My first piano teacher was Ann D. Gainey. This is the story of how we met, how she introduced me to music, and how she became a part of our family. Nearly a half a century ago, in 1967, I was in second grade at Rock Springs Elementary School in Atlanta. My older brother went to …
Me & my piano
Posts about my personal relationship to the piano
It is becoming my summer tradition to learn something fun at the piano. Last summer, it was the Chopin Barcarolle; this summer, it was Debussy’s L’isle joyeuse.
Last month I decided that it was time to play something from that early 20th century modern period. I chose Bartók’s “Fourteen bagatelles”, but just couldn’t make great progress: different music requires different kinds of mental energy. So a week or two ago I put the Bartók down and picked up Schubert.
I’m playing Federico Mompou’s Musica callada (“Silent music”) these days. The music is beautiful and strange. I was attracted to this music by its title, which immediately put me in mind of Cage’s string quartet.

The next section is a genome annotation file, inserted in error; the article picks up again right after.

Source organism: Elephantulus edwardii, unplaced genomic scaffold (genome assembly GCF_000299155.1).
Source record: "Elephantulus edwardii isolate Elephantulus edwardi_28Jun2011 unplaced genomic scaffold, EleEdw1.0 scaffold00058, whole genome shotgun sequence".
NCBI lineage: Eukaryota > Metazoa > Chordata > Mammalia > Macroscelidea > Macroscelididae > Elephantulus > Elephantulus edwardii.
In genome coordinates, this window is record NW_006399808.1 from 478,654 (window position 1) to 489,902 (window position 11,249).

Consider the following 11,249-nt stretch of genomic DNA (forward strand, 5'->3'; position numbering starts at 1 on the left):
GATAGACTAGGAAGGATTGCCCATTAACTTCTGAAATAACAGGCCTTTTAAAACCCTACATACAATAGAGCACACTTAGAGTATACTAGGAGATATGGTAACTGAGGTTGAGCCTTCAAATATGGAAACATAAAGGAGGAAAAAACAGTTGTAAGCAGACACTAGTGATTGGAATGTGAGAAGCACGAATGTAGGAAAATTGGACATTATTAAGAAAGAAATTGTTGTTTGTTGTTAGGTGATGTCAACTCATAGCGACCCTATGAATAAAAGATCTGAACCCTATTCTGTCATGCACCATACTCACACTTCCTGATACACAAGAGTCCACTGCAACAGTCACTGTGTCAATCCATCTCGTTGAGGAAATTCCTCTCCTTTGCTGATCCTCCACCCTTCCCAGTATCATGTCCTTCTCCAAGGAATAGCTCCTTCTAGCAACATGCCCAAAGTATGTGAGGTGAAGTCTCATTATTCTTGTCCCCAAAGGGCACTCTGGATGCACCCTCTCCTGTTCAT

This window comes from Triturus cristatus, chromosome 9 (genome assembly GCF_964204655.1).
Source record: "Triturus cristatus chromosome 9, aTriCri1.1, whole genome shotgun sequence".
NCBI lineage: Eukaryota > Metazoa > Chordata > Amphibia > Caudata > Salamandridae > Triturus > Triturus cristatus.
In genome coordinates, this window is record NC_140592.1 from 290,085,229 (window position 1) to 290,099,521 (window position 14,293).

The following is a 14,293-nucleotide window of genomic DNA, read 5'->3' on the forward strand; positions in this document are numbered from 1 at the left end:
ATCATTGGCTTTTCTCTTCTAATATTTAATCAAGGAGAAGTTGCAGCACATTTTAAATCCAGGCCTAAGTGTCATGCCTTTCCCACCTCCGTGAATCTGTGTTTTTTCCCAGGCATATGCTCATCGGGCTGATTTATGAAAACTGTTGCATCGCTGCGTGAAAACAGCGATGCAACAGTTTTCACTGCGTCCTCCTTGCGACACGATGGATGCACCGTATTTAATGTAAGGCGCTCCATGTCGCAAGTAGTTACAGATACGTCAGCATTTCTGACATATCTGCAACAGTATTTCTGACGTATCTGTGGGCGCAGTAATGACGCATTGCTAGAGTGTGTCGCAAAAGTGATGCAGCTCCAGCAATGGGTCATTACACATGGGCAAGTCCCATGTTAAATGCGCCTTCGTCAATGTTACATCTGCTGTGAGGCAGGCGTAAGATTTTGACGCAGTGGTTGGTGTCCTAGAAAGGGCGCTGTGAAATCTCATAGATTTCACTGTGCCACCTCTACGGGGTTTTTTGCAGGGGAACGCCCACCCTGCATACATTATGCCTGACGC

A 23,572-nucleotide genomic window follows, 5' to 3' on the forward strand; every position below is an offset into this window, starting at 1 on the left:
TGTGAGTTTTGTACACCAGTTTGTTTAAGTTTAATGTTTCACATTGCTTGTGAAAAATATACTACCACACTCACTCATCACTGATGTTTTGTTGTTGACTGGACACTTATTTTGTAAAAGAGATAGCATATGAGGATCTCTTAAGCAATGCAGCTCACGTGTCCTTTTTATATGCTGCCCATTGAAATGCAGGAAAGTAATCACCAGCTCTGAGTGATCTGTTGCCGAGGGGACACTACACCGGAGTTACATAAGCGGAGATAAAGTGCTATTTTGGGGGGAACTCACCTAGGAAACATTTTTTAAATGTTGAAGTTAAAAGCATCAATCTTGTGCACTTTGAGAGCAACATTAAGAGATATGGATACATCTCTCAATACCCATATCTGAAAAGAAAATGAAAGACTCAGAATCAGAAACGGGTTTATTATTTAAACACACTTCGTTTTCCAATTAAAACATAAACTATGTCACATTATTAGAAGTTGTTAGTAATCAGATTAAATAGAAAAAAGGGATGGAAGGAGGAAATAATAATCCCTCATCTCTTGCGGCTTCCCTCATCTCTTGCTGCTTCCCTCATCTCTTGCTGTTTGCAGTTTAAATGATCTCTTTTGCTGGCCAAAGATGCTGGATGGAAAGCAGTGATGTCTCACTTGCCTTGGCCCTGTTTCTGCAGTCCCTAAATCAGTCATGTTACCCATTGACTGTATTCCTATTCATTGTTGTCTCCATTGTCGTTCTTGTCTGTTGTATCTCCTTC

Time to post another playlist of what’s been reverberating around here (both externally and internally). Here’s what’s been going on in September/October.
For years I fantasized about playing the Chopin Barcarolle. Now I have and am ridiculously pleased with myself. (video)
Sviatoslav Richter’s Rachmaninoff has so much more of a sense of ease than mine. Where does that come from? How do I cultivate that?
I’ve been on a blogging hiatus, very busy with other things, but still practicing.
Looking at the somewhat sparse blog postings lately, it looks like I’m just plowing through For Bunita Marcus and not much else. Not true!
Over the weekend I played through Busoni’s transcription of Bach’s organ Prelude and Fugue in E-flat, BWV 552, known as “St. Anne”. It was addictively fun to play.